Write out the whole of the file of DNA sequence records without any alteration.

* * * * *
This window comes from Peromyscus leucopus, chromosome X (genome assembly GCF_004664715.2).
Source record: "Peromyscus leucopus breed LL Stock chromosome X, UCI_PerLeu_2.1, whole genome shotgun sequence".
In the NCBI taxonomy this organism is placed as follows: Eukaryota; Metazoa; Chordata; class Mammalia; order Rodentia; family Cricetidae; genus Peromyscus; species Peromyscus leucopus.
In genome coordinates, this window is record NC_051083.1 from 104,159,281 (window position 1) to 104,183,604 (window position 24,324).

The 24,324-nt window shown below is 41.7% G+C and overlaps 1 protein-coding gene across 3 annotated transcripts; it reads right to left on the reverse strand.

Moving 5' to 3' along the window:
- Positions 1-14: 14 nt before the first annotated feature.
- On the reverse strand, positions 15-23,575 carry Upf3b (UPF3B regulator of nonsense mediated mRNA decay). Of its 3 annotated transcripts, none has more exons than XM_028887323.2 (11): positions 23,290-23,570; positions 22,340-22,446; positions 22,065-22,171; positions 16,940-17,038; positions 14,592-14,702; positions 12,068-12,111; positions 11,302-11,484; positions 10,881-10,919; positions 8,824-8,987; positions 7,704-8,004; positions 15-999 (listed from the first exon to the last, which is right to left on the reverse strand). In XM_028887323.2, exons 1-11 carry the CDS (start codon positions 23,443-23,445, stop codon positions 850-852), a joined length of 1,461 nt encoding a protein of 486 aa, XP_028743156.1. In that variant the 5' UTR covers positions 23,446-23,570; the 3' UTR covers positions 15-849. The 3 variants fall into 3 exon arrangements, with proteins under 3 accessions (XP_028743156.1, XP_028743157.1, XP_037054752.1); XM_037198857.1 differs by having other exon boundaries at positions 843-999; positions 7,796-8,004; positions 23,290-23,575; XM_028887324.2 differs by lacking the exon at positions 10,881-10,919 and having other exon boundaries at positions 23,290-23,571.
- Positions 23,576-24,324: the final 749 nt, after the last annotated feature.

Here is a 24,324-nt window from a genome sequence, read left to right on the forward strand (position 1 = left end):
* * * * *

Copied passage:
This window comes from Peromyscus leucopus, chromosome X (genome assembly GCF_004664715.2).
Source record: "Peromyscus leucopus breed LL Stock chromosome X, UCI_PerLeu_2.1, whole genome shotgun sequence".
In the NCBI taxonomy this organism is placed as follows: Eukaryota; Metazoa; Chordata; class Mammalia; order Rodentia; family Cricetidae; genus Peromyscus; species Peromyscus leucopus.
In genome coordinates, this window is record NC_051083.1 from 104,159,281 (window position 1) to 104,183,604 (window position 24,324).

The 24,324-nt window shown below is 41.7% G+C and overlaps 1 protein-coding gene across 3 annotated transcripts; it reads right to left on the reverse strand.

Moving 5' to 3' along the window:
- Positions 1-14: 14 nt before the first annotated feature.
- On the reverse strand, positions 15-23,575 carry Upf3b (UPF3B regulator of nonsense mediated mRNA decay). Of its 3 annotated transcripts, none has more exons than XM_028887323.2 (11): positions 23,290-23,570; positions 22,340-22,446; positions 22,065-22,171; positions 16,940-17,038; positions 14,592-14,702; positions 12,068-12,111; positions 11,302-11,484; positions 10,881-10,919; positions 8,824-8,987; positions 7,704-8,004; positions 15-999 (listed from the first exon to the last, which is right to left on the reverse strand). In XM_028887323.2, exons 1-11 carry the CDS (start codon positions 23,443-23,445, stop codon positions 850-852), a joined length of 1,461 nt encoding a protein of 486 aa, XP_028743156.1. In that variant the 5' UTR covers positions 23,446-23,570; the 3' UTR covers positions 15-849. The 3 variants fall into 3 exon arrangements, with proteins under 3 accessions (XP_028743156.1, XP_028743157.1, XP_037054752.1); XM_037198857.1 differs by having other exon boundaries at positions 843-999; positions 7,796-8,004; positions 23,290-23,575; XM_028887324.2 differs by lacking the exon at positions 10,881-10,919 and having other exon boundaries at positions 23,290-23,571.
- Positions 23,576-24,324: the final 749 nt, after the last annotated feature.

Here is a 24,324-nt window from a genome sequence, read left to right on the forward strand (position 1 = left end):